Conclusions: For vocational rehabilitation services to develop they require appropriate funding, driven by government policy to commissioners. Clear definitions of vocational rehabilitation, collecting and sharing outcome data and effective communication across services are needed at a local level. This is expressed in a conceptual model of vocational rehabilitation service delivery.

Outcome of Research: More research required

Availability of Paper:

Comments (if any):

Link to Paper (if available): Click here to view full text or to download


Category: Vocational Implications

Title: University of Alberta Hospital Acute and Convalescent Polio Care and the Reintegration of Polio Patients into Albertan Communities, 1953–80
Author: Geraldine Huynh
Affiliation: University of Alberta
Journal: Canadian Bulletin of Medical History (CBMH)
Citation: https://doi.org/10.3138/cbmh.249-022018
Published Online: March 22, 2019
Publication Year and Month: 2019 03

Abstract: Following Canada’s largest polio epidemic in 1953, Station 67 at the University of Alberta Hospital (UAH) in Edmonton became home to patients who contracted the virus. As young as nine years old, some of these patients lived at the UAH for more than three decades. Akin to wartime services, the epidemic banded together families, patients, doctors, nurses, community members, and later respiratory, physical, and occupational therapists. The nature of the disease, the government response, and the social and economic climate dramatically affected the lived experiences of patients in Alberta’s fight against polio. Drawing on archival research and oral interviews, this article argues that it was the agency and resilience of patients, the contributions of healthcare providers to rapid developments in acute and convalescent care, and the dedication of families that were primarily responsible for the recovery and reintegration of polio patients back into the community.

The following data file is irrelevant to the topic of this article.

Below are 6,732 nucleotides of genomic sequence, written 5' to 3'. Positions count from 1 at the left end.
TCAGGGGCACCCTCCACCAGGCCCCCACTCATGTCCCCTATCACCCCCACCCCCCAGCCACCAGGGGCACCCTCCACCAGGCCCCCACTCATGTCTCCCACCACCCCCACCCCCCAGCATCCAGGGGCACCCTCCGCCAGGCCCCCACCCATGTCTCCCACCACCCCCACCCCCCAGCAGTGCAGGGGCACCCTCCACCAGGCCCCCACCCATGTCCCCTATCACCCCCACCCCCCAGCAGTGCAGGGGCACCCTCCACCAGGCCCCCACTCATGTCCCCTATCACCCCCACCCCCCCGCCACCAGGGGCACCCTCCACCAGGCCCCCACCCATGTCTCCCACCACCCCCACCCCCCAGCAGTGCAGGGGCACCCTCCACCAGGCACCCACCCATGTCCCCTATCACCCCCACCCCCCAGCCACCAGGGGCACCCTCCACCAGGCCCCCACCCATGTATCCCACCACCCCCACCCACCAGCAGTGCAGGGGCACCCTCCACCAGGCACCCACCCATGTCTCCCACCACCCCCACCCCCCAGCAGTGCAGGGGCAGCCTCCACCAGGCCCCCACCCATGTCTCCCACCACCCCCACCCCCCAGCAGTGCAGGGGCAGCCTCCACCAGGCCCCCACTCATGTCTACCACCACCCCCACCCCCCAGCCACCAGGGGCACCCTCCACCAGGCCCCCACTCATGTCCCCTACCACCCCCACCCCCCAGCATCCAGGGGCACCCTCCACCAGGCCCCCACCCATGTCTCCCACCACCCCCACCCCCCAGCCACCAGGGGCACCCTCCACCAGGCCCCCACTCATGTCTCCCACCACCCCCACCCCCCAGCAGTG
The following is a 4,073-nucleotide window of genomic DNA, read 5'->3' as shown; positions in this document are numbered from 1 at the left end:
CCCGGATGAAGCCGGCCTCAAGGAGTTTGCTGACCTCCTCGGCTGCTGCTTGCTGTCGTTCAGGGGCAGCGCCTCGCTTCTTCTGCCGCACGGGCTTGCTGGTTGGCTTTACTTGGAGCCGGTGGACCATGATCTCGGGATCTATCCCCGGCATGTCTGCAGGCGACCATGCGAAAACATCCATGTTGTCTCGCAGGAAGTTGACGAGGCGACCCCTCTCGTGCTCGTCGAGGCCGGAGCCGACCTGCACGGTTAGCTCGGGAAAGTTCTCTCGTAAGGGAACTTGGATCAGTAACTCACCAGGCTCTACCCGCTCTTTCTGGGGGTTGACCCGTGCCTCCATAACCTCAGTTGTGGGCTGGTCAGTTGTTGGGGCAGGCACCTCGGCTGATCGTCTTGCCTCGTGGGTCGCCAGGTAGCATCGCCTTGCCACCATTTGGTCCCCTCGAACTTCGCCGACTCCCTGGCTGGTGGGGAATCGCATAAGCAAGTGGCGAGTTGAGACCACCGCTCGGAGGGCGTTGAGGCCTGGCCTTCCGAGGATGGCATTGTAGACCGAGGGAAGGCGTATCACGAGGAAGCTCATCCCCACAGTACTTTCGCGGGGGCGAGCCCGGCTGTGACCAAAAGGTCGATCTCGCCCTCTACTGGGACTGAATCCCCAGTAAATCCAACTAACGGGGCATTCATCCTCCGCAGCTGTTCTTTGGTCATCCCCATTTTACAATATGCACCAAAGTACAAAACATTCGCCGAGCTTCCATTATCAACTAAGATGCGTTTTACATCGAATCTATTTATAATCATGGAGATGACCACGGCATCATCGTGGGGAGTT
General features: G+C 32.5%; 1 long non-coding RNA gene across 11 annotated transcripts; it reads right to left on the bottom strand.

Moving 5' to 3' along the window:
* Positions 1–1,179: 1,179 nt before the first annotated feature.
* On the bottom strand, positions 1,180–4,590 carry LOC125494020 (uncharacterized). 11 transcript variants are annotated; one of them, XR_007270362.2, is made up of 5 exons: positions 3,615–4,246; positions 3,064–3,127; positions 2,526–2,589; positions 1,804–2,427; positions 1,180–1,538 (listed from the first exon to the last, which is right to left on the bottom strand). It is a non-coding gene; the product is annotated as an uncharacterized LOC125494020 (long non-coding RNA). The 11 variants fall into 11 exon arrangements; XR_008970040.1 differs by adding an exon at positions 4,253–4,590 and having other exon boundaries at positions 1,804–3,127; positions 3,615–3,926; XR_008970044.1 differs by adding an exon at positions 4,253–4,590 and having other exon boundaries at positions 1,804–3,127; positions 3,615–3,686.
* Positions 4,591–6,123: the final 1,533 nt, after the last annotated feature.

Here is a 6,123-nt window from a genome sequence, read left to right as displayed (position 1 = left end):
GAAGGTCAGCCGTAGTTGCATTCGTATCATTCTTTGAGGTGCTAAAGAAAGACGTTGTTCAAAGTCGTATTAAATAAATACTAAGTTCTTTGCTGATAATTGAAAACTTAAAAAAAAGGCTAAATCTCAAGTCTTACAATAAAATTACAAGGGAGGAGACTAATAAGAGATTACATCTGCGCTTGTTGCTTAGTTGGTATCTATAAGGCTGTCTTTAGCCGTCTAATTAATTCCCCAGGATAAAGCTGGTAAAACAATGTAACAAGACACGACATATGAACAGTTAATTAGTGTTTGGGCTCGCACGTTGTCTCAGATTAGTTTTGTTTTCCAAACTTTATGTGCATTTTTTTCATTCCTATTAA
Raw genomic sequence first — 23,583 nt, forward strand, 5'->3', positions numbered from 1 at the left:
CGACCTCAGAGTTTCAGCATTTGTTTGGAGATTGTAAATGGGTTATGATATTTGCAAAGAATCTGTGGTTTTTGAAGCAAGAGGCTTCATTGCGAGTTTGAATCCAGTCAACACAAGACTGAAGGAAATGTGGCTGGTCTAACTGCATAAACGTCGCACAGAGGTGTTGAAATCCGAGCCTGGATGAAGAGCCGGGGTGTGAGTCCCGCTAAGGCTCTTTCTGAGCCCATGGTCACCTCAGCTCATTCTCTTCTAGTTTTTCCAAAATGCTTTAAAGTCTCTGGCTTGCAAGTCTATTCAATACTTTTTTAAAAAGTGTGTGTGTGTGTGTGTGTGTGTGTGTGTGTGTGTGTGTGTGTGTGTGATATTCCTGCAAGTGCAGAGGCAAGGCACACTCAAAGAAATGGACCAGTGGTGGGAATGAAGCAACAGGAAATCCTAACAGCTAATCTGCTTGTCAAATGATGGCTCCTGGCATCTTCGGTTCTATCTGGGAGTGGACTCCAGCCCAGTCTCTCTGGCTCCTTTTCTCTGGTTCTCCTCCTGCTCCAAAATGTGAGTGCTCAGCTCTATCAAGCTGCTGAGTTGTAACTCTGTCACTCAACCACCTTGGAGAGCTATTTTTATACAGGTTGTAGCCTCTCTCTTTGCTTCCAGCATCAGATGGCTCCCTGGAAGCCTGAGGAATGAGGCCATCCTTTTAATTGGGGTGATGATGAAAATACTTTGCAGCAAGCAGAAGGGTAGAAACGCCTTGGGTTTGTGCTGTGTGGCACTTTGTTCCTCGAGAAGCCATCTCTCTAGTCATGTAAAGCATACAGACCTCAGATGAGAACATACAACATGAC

Conclusions:

Outcome of Research: More research required

Availability of Paper:

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Category: Vocational Implications

Title: Overcoming barriers to work participation for patients with postpoliomyelitis syndrome
Author: Ten Katen K, Beelen A, Nollet F, Frings-Dresen MH, Sluiter JK
Affiliation: Department of Rehabilitation, Academic Medical Center, Amsterdam, The Netherlands
Journal: Disability and Rehabilitation
Citation: Disabil Rehabil. 2011;33(6):522-9. doi: 10.3109/09638288.2010.503257. Epub 2010 Jul 12
Publication Year and Month: 2010 07

Abstract: PURPOSE: This study aimed to explore the perceived work ability of patients with postpoliomyelitis syndrome (PPS), to identify barriers and factors that are impeding or conducive, respectively, to work participation, and to identify possible interventions.

METHODS: Qualitative cross-sectional interview study with 17 subjects with PPS, 12 women and 5 men, mean age 49 years (SD: 11). Semi-structured interviews were held with the subjects in their homes, with the aid of a topic list. The COREQ criteria list for qualitative research was used as guideline in design and analysis.

RESULTS: Thirteen out of 17 subjects rated their work ability six or higher on a scale from 0 to 10. Most subjects worked in an administrative, educational or managerial function. Five subjects stopped working, four worked between 0 and 20 h/week and eight worked between 20 and 40 h/week. Factors conducive to working were physical adaptations in the workplace, accessibility of the workplace and high decision latitude. Barriers to full work ability in PPS patients were high physical job demands, low social support and the symptoms of PPS, especially fatigue and pain.